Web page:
The summer before my junior year, I was sexually assaulted in my own home.
The night that it happened, I was so drunk that I had passed out. When I woke up, he was on top of me; his fingers inside me. I was too drunk to move or speak. I don’t know how long it lasted. I don’t know how it started. When I woke up the next morning, I felt hungover and heavy, disgusting and disgusted. More than anything, I felt unsafe. My body was not my own—it felt foreign and contaminated. I no longer belonged only to myself. Someone had violated me and I had been wholly unable to stop him. This, I realized, was what real fear felt like. My body was not safe from violence, my space was not safe from invasion, I was not safe from assault. My sense of autonomy had evaporated. All that was left was the permanent etch of his touch on my skin.
In the past few months, there have been countless conversations and articles about “safe spaces.” In particular, this campus has seen the rise of a striking and ugly anti-safe-space argument: that safe spaces encourage “coddling,” that they restrict free speech, that they condone censorship and pandering. Those who need safe spaces are labeled as whiny, childish, and weak.
This argument enrages me. Those of us who seek out safe spaces do not do so because we need coddling, or because we are weak. We seek out safe spaces because we feel unsafe. Have those who criticize these spaces ever truly felt unsafe? Do they know what it means to feel unsafe at night? To feel unsafe in a classroom or in a bedroom or at a party? Do they know what it means to feel unsafe at Harvard?
After that night in August, I needed, more than anything, to feel safe. I no longer felt safe in my own home or my own bed; even my body had become an unsafe space—alien and dirty. For months, I tried to erase that night. I didn’t talk about it. I tried to smother it so thoroughly that it would disappear. In the early months of my fall semester, I didn’t consider myself a victim of sexual assault. I didn’t allow myself to admit it. Admitting it would make it real.
Instead, I buried it. I swallowed it whole and held it inside. It sat within me like a heavy and massive piece of darkness. I slept less, I ate less. I even became scared to talk—I feared that if I opened my mouth, I would cry, or the heaviness inside me would slip out. And then people would know. The longer I struggled to silence it, the heavier it got.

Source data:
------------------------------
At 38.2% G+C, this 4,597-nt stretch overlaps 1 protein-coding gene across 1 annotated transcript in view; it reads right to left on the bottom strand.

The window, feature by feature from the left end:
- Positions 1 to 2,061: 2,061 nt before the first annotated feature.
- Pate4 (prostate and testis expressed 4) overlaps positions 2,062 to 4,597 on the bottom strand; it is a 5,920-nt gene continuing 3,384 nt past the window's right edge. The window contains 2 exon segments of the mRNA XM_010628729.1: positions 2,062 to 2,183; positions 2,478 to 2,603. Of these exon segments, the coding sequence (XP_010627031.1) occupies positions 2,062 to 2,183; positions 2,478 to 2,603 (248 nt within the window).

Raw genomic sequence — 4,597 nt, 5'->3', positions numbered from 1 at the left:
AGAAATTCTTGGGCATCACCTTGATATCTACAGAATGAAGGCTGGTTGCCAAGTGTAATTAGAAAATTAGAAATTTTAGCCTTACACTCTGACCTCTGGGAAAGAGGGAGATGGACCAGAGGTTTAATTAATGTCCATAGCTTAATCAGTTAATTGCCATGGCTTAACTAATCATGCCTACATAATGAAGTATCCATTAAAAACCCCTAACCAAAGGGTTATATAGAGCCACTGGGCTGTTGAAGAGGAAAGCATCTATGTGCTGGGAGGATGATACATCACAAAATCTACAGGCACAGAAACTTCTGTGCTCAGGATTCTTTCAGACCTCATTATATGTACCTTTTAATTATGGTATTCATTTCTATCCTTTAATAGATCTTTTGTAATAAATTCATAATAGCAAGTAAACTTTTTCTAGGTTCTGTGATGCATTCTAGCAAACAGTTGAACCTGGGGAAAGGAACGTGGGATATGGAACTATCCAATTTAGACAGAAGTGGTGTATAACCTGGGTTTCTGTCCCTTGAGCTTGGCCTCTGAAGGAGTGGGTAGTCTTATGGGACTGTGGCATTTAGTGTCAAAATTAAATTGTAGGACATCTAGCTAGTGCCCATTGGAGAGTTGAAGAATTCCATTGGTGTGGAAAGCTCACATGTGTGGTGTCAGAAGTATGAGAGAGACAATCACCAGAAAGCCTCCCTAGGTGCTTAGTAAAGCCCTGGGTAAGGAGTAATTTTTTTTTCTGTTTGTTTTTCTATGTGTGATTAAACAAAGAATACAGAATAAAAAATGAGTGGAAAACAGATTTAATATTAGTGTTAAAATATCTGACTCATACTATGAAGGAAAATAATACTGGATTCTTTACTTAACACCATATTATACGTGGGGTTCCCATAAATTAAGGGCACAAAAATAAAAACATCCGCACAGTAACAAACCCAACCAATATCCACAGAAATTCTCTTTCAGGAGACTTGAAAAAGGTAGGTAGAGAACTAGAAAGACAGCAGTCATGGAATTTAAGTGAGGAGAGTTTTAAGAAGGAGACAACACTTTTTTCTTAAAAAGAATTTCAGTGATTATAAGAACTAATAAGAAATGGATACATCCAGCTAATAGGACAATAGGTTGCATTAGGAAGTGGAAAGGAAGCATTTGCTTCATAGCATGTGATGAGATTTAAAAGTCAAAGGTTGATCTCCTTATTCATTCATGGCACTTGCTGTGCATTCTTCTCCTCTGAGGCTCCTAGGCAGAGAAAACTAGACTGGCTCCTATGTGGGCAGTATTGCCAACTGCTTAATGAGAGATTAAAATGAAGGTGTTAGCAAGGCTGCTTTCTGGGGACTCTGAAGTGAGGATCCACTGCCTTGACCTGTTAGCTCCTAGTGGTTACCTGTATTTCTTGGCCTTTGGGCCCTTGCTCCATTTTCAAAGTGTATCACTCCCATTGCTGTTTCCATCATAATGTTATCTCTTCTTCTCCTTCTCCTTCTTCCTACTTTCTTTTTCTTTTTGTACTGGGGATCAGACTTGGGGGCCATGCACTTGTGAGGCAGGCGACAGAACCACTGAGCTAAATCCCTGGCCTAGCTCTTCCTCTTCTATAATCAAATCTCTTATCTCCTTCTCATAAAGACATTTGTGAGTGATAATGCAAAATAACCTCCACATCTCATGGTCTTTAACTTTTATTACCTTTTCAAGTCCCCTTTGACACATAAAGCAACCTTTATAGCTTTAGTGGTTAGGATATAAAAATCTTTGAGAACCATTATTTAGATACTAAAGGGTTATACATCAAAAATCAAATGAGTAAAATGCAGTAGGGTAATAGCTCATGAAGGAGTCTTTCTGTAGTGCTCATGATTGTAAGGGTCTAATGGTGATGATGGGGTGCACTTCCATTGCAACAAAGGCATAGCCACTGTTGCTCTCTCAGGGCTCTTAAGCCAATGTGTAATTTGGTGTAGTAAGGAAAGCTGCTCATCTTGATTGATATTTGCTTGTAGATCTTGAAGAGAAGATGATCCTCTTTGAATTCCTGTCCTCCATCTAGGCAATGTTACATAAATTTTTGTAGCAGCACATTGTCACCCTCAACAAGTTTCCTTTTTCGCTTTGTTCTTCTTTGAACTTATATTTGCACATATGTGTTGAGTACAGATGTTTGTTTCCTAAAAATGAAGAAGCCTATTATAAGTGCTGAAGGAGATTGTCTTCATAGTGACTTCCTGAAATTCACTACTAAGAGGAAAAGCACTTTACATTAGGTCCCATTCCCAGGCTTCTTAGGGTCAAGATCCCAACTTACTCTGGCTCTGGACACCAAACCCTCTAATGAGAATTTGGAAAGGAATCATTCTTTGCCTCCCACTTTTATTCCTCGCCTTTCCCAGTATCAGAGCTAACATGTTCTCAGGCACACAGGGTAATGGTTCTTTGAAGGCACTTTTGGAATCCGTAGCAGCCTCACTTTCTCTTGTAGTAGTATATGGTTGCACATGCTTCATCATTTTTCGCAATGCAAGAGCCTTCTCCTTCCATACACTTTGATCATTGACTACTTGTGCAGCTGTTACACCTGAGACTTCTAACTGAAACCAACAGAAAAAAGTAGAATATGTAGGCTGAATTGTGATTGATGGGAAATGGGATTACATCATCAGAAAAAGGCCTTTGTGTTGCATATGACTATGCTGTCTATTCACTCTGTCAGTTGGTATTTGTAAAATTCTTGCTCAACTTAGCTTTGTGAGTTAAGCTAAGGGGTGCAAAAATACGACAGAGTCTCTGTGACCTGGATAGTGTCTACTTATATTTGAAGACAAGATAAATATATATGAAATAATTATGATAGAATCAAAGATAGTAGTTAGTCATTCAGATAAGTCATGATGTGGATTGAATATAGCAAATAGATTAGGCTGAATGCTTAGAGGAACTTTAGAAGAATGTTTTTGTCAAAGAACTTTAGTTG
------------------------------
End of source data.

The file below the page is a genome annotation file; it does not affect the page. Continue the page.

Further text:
My assailant was one of my closest friends. For a while, after that night, I still spent time with him. His best friends were my best friends. If I wanted to see them, I had to see him too. With each day, it became more difficult to be around him. Whenever he and I were together, stuck in the same room, I could feel the force of it, of what had happened between us. I could feel that silent, suffocating pressure as we sat with our friends, pretending like nothing had happened. Maybe I was the only one pretending.
My friends didn’t know, and I was too scared to tell them. If I told them, our friend group would rupture. They’d have to choose between us. And if I told them, then they too would have to grapple with this darkness. They would have to bear the weight with me. I thought I had to bear it alone.
What had once been safe spaces—the spaces I’d built with my closest friends—had become inhospitable. They had become unsafe spaces—spaces in which I felt afraid and angry, in which I was constantly reminded of what happened that night. And when we danced and drank together as a group, I always worried, would it happen again?
I could no longer bear to be around him, so I cut him out of my life. And I began to tell people—first, my partner and then a few of my friends. Each time I told someone, I felt a little lighter. It was easier to share the weight with others than to bear it on my own. And I left those unsafe spaces behind. Those spaces were dark and stifling. I needed safe spaces.
In the past two years, I’ve found them. I’ve found new friends and new communities of activists. And I’ve created new spaces with my old friends—without him.